is part of the Division of Informa PLC

This site is operated by a business or businesses owned by Informa PLC and all copyright resides with them. Informa PLC's registered office is 5 Howick Place, London SW1P 1WG. Registered in England and Wales. Number 8860726.

  • American Agriculturist
  • Beef Producer
  • Corn and Soybean Digest
  • Dakota Farmer
  • Delta Farm Press
  • Farm Futures
  • Farm Industry news
  • Indiana Prairie Farmer
  • Kansas Farmer
  • Michigan Farmer
  • Missouri Ruralist
  • Nebraska Farmer
  • Ohio Farmer
  • Prairie Farmer
  • Southeast Farm Press
  • Southwest Farm Press
  • The Farmer
  • Wallaces Farmer
  • Western Farm Press
  • Western Farmer Stockman
  • Wisconsin Agriculturist

Global Warming Less Severe in Central U.S.

Iowa State University modeling shows that warming in the United States will be stronger in winter than summer and stronger at night than during the day.

Scientists at the Regional Climate Modeling Laboratory at Iowa State University have discovered global warming might not be as severe in the central United States as in other parts of the country. Using a detailed regional climate model, they estimate summertime daily maximum temperatures will warm less in a region centered on eastern Kansas than anywhere else in the United States.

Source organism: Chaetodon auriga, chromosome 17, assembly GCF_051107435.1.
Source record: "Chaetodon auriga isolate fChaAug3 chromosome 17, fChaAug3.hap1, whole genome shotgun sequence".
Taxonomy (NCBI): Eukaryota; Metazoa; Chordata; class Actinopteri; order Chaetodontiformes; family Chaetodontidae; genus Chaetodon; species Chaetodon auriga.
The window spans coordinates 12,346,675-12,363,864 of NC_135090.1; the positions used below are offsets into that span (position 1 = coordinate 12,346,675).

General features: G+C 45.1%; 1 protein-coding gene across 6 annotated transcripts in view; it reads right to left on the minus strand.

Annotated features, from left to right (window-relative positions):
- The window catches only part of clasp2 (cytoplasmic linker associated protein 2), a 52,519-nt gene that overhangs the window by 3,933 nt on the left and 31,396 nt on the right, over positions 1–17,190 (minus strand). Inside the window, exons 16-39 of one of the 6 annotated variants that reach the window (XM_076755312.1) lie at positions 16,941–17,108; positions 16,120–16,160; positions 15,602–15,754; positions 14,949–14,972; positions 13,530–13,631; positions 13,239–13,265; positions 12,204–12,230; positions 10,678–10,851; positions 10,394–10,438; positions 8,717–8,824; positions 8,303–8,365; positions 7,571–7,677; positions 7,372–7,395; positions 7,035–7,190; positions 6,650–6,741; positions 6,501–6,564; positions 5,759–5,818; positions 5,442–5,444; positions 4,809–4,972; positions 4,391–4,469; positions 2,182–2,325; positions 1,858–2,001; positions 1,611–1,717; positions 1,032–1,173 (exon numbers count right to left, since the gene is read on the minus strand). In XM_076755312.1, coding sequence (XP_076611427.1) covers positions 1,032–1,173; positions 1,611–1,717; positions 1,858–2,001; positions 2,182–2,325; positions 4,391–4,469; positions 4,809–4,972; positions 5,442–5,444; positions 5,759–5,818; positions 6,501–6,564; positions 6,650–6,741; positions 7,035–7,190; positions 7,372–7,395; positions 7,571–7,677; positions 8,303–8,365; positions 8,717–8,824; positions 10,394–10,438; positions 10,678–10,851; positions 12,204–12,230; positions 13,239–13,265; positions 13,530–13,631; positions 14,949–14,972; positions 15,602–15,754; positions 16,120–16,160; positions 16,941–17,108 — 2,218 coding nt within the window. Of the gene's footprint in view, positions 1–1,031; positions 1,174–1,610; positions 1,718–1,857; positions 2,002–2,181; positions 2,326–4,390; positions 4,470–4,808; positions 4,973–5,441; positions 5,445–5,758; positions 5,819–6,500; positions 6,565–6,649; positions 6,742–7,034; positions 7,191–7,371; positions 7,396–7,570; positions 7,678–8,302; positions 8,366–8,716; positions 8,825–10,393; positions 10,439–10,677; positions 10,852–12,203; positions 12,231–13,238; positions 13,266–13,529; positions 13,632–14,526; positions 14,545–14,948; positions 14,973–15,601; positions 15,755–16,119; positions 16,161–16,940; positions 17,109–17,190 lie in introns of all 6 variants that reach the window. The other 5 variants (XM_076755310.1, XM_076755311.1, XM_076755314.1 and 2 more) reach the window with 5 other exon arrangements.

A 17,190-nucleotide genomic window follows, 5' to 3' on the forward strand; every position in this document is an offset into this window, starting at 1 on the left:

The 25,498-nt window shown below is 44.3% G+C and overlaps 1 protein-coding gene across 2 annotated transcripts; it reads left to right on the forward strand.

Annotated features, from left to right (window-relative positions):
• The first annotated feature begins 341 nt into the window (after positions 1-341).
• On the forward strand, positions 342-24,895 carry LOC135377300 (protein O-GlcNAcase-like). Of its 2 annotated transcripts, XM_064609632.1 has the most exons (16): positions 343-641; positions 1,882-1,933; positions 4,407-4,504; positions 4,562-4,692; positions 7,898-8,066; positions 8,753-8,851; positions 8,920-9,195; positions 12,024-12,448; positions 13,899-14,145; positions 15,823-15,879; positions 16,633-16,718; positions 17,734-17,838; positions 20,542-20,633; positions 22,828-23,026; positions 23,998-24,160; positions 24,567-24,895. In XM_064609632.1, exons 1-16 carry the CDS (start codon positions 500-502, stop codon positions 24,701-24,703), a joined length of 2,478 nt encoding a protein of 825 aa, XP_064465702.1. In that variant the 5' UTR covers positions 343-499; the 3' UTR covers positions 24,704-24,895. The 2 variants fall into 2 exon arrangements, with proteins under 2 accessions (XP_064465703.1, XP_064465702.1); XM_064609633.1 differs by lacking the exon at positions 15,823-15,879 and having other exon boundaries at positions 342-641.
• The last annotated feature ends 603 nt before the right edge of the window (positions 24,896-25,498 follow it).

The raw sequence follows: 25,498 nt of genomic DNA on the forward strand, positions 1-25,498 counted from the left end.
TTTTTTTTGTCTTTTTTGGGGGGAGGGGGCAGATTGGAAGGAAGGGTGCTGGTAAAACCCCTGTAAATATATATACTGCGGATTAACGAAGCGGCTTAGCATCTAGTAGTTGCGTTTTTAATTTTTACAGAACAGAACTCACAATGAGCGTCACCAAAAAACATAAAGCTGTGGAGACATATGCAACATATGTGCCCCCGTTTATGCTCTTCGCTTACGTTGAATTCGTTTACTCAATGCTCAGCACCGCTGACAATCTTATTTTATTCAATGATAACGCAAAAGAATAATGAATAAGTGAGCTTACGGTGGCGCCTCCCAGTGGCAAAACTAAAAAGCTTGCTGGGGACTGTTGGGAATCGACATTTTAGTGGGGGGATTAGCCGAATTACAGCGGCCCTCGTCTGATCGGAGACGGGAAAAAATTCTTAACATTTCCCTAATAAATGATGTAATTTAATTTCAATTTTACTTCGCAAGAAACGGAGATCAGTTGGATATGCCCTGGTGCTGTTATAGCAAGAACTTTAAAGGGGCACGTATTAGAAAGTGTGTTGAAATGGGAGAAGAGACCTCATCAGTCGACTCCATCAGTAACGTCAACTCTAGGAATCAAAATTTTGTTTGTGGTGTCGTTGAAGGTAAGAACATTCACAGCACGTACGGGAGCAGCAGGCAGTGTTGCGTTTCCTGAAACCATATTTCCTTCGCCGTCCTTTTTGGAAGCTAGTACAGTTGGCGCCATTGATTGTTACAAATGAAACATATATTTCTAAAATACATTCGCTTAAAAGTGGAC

The findings, in the current issue of Geophysical Research Letters, underscore the need to consider the impact of global warming on a region-by-region basis, says Gene Takle, professor of agronomy and geological and atmospheric sciences. "Modeling allows us to make projections of future scenario climates," he says.

"The modeling showed that warming in the United States will be stronger in winter than summer and stronger at night than during the day. But we found what looked to us like a 'hole' in the daytime warming in summer, which was a surprise," lead author of the article Zaitao Pan says.

After discovering the 'hole' in climate projections for the 2040s, Pan went back to carefully examine the observed maximum daily temperatures from 1975-2000 in a region that centers in eastern Kansas and touches parts of Missouri, Oklahoma, Nebraska and Iowa. "We found that, in fact, this hole already has started to develop," he says.

Ray Arritt, Iowa State agronomy professor, says the existence of this 'hole' in the warming, makes sense. "Our model tells us the future climate will have more rainfall and wetter soil, so more of the sun's energy goes into evaporating water than heating the air," he says. "Rainfall in the northern Great Plains already has increased by about 10% over the past few decades, which is consistent with our predictions."

Team members caution that independent evaluations are needed to confirm this finding and to determine whether the 'hole' might be a temporary phenomenon that will disappear as global warming becomes more severe in the latter half of the 21st century.

More News

Hide comments


  • Allowed HTML tags: <em> <strong> <blockquote> <br> <p>

Plain text

  • No HTML tags allowed.
  • Web page addresses and e-mail addresses turn into links automatically.
  • Lines and paragraphs break automatically.